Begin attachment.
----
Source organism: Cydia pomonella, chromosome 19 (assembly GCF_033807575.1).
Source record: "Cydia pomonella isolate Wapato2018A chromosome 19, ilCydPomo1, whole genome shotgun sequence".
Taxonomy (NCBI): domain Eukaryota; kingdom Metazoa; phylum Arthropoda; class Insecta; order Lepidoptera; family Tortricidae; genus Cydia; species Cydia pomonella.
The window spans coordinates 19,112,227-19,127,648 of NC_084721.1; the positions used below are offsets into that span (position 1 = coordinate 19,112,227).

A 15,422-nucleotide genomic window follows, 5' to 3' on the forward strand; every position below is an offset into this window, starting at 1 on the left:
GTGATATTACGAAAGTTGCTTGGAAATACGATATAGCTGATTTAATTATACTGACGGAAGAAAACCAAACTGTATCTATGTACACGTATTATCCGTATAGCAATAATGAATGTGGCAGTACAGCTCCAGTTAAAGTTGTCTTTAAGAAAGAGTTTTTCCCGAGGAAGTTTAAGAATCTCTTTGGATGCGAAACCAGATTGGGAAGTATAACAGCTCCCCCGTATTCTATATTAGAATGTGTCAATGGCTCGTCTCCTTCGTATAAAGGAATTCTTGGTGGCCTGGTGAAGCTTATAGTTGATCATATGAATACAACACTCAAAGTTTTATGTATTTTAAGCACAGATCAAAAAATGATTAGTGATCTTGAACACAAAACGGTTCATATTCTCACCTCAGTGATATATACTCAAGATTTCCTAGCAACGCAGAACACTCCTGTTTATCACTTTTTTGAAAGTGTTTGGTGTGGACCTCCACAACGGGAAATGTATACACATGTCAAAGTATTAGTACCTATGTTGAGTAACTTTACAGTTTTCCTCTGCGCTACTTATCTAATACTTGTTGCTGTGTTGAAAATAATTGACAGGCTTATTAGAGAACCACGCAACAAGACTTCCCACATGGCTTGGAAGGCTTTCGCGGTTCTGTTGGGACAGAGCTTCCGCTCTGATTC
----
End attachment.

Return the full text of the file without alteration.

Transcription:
Source organism: Cydia pomonella, chromosome 19 (assembly GCF_033807575.1).
Source record: "Cydia pomonella isolate Wapato2018A chromosome 19, ilCydPomo1, whole genome shotgun sequence".
Taxonomy (NCBI): domain Eukaryota; kingdom Metazoa; phylum Arthropoda; class Insecta; order Lepidoptera; family Tortricidae; genus Cydia; species Cydia pomonella.
The window spans coordinates 19,112,227-19,127,648 of NC_084721.1; the positions used below are offsets into that span (position 1 = coordinate 19,112,227).

A 15,422-nucleotide genomic window follows, 5' to 3' on the forward strand; every position below is an offset into this window, starting at 1 on the left:
GTGATATTACGAAAGTTGCTTGGAAATACGATATAGCTGATTTAATTATACTGACGGAAGAAAACCAAACTGTATCTATGTACACGTATTATCCGTATAGCAATAATGAATGTGGCAGTACAGCTCCAGTTAAAGTTGTCTTTAAGAAAGAGTTTTTCCCGAGGAAGTTTAAGAATCTCTTTGGATGCGAAACCAGATTGGGAAGTATAACAGCTCCCCCGTATTCTATATTAGAATGTGTCAATGGCTCGTCTCCTTCGTATAAAGGAATTCTTGGTGGCCTGGTGAAGCTTATAGTTGATCATATGAATACAACACTCAAAGTTTTATGTATTTTAAGCACAGATCAAAAAATGATTAGTGATCTTGAACACAAAACGGTTCATATTCTCACCTCAGTGATATATACTCAAGATTTCCTAGCAACGCAGAACACTCCTGTTTATCACTTTTTTGAAAGTGTTTGGTGTGGACCTCCACAACGGGAAATGTATACACATGTCAAAGTATTAGTACCTATGTTGAGTAACTTTACAGTTTTCCTCTGCGCTACTTATCTAATACTTGTTGCTGTGTTGAAAATAATTGACAGGCTTATTAGAGAACCACGCAACAAGACTTCCCACATGGCTTGGAAGGCTTTCGCGGTTCTGTTGGGACAGAGCTTCCGCTCTGATTC